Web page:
|CWB June 2000
Are You in a Runaway Car?
A business plan will help keep you 'in the driver's seat,' so you can steer your company toward greater profitability.
By Anthony G. Noel
I recently talked about the need to consistently ask yourself if your business is where you want it to be and to enact ways to get there. If you don't, I said that you shouldn't be surprised "if you wake up one day in a car speeding down a steep hill, lost, with no map in the glove compartment."
I consider a business plan to be that very map. Business plans are a recurring topic at the online Woodweb Business Forum, which CWB co-sponsors. (Go to www.woodweb.com, then click on "The Business Forum.") Forum visitors seem divided about the importance of business plans, but I submit that successful companies owe their success to good planning more than any other practice, whether their owners actually think they are planning or not.
The fact is, differences of opinion on the importance of business plans only surface when the question of formality is introduced. Some owners swear that completing a formal plan is just a waste of what could be good production time. "Besides," they argue, "why draw up a formal plan when I know where I want to go and how to get there?"
Not surprisingly, these same woodworkers often hate being pegged as businesslike. "I'm a craftsman, not an office geek," they say. So the idea of engaging in an activity like formal planning is anathema to them.
Nonetheless, owners and managers of successful companies constantly think about what has worked in the past and what might work in the future. And if that's not planning, I'm not sure what is.
So my question to these anti-planning, closet office geeks is simply this: If you are going to plan in your head anyway, why not jot down a few notes? You might be surprised at how handy it is to have that paper trail later on, when you need to find your way back to the Interstate.
It's kind of like cost accounting. Business plans (heck, businesses themselves) are built upon experimentation and analysis or, more accurately, the lessons experimentation and analysis teach us.
Cost accounting performs a check on the pricing/estimating process. Setting goals and assessing your routes to achieving them — also known as "planning" — is a similar system. It's relatively easy to make plans and set goals. But if you are not also looking at how efficiently your strategies for achieving those goals are working, you are doing yourself and your company a disservice.
This isn't to say that every business must have a formal, ready-to-submit-to-the-bank type of document. But a notebook of goals and lessons learned in reaching for them will aid you immeasurably now and save serious time if and when you need to prepare a more formal plan aimed at securing capital.
Remember that any map is useless if you don't know what road you are on. Even if you do know, a map is more helpful when you can identify the turns you have taken in getting where you are.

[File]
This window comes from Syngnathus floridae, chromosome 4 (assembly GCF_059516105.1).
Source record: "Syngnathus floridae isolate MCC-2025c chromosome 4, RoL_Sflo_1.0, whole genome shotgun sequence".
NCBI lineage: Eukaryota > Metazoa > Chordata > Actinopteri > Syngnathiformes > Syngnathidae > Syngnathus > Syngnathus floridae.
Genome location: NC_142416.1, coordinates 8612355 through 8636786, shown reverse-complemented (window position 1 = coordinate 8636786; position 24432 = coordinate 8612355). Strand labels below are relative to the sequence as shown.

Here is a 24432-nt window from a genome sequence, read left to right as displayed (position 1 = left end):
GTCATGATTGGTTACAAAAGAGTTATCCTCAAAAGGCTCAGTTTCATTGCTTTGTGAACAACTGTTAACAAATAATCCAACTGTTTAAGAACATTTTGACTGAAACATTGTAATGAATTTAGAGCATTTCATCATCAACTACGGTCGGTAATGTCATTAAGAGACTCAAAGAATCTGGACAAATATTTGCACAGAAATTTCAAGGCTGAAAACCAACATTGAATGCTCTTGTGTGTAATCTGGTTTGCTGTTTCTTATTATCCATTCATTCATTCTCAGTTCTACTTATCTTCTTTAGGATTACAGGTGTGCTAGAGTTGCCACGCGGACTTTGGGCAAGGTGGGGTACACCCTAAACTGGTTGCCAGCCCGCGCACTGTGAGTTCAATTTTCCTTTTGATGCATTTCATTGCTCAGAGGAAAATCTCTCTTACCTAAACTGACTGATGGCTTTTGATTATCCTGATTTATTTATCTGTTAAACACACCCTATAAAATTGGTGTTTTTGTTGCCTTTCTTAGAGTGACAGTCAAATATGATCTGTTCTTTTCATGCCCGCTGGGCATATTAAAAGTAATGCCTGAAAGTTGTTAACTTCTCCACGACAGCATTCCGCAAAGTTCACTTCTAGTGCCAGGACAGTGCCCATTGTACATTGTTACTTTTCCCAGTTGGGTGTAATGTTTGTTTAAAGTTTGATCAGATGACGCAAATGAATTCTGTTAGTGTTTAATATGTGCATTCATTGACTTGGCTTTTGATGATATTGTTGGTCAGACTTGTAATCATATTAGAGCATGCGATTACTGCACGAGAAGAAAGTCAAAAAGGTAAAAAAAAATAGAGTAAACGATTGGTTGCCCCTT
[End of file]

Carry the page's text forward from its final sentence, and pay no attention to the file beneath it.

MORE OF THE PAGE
Similarly, if you take the time to ask yourself what your business goals are and identify them, and then take a few minutes each day (or week or whenever) to document your successes and failures, you will have clear options. You will find it easier to distinguish between express routes and those fraught with detours.
Still, some owners claim to have total recall or organizational skills mere mortals can only envy. But in my experience (and forgive the generalization), woodworkers and tradespeople as a group tend to be sloppy when it comes to business matters. Though there are some long-time woodworkers who swear they are cruising along just fine without a map, I would counter with this: Would you work to an architect's specifications without a drawing?
Or maybe you are among those with this flimsy argument: "Planning is the first step in abandoning spontaneity and creativity." Hogwash.
Even the most eclectic artisans, though they may be dragged kicking and screaming to begin it, immediately see the benefits of planning. They learn the truth — that original or unique work is much easier to fund when you have a steady stream of commissions for known money-makers.
But exactly which jobs can you produce most efficiently and at a greater profit per hour of work, allowing you the time you need to do more of that speculative stuff you live for?
Your "lessons learned" notebook can answer that and other key questions, such as what you like to do versus what you can barely tolerate, and what tasks are best in your hands versus those of a partner or specific employee.
Compile records of all these things and communicate your findings to the rest of your team on a regular basis. Don't assume everyone "just knows" by osmosis or telepathy or whatever.
And there is another plus to having a documented plan. Having something written down not only affirms what you are good at, it also nudges you to get better in your weaker areas as well, or at least to make you more aware of them.
Planning goals and the strategies for reaching them means asking some hard questions and taking decisive action based on what the answers tell you. It means keeping track of what does and doesn't work and adapting or modifying approaches that weren't as efficient as you had hoped.
Business plans, formal and otherwise, are maps that make your journey easier, whether you are on the road to Greater Profitability or Artistic Achievement.
The best part? Planning can help take you to both places.
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